Sunday, 23 October 2016

Singapore Savings Bonds – A Year On

It has been a year since the launch of the first Singapore Savings Bonds (SSB) in Oct 2015. How have the interest rates of SSBs changed in this 1 year and how have they performed relative to the more conventional government bonds, namely, the Singapore Government Securities (SGS)?

Fig. 1 below shows the 10-year interest rates of SSBs (red line). The interest rates are computed as the average of the benchmark 10-Year SGS interest rates (blue line) over the previous month. (Note: There is always a confusion over the "month" of the SSB. The SSB announced in Oct is issued in Nov and based on the average rates of the 10-Year SGS benchmark bond in Sep.). As you can see from Fig. 1, interest rates have been on a downward trend, reflecting the eagerness of central banks around the world to lower interest rates, to even negative levels in some countries.

Fig. 1: SSB 10-Year Interest Rates

The highest 10-year interest rate achieved for SSBs was for the second tranche of SSBs issued in Nov 2015. The interest rate was 2.78%. The 10-year interest rate touched a low of 1.75% for the tranche issued in Sep 2016. The interest rate for the current tranche is not much higher, at 1.79%.

If you had bought the first 2 tranches of SSBs issued in Oct and Nov 2015, you would be happy with your purchase, since interest rates for all subsequent tranches have been below these rates. 

However, the performance of the more conventional 10-Year SGS bond was even better. Fig. 2 below shows the price performance of the 10-Year SGS bond since the issue of the first SSB.

Fig. 2: Price Performance of 10-Year SGS and SSB

On 1 Oct 2015, when the first tranche of SSB was issued, the 10-Year SGS benchmark bond traded at $98.61 for every $100 of bond principal. Due to the fall in interest rates, prices of bonds have been on the rise. A year later, on 30 Sep 2016, the same bond traded at $105.09. Investors who bought the SGS bond would have gained a capital appreciation of 6.6%. On top of that, investors would have received another 2.375% in coupons (i.e. interest) for holding the bond. Since investors bought the bond at less than the principal of $100, the coupons translate to an interest yield of 2.41% ($2.375 / $98.61). In contrast, SSBs are capital-guaranteed, which means that their value stays at $100 regardless of whether interest rates are going up or down. Over the same period, investors in the Oct 2015 SSB would have received 0.96% in interest, being the 1-year interest rate of the SSB. In total, investors in SSB and SGS would have received the following returns over the 1-year period.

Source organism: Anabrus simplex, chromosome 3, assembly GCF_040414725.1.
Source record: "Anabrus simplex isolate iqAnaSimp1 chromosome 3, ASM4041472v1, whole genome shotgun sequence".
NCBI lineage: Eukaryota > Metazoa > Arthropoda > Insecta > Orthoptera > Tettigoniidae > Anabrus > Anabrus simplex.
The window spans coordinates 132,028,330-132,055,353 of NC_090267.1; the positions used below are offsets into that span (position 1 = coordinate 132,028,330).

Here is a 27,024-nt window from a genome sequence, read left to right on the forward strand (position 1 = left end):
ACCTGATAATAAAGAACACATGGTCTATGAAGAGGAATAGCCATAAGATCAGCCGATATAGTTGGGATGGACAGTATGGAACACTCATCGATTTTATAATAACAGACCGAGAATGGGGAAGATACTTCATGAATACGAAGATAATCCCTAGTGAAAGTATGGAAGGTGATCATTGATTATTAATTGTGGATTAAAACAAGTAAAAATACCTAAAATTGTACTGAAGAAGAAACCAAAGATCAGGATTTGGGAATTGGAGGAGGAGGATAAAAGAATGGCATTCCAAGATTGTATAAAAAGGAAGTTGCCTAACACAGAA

SSB SGS
Capital appreciation - 6.57%
Interest 0.96% 2.41%
Total 0.96% 8.98%

Thus, the 10-Year SGS bond has outperformed the Oct 2015 SSB by as much as 8.02% over the 1-year period. The main reason is that interest rates have dropped from 2.54% in Oct 2015 to 1.74% in Sep 2016. 

Hence, if interest rates are rising, it is better to stay with SSBs as they are capital-guaranteed. However, if interest rates are falling, SGS are a better choice as they will gain in price. By juggling between SSB and SGS, you can gain from changes in interest rates. This is exactly the conclusion discussed a year ago in Getting the Best of Both SSB & SGS.


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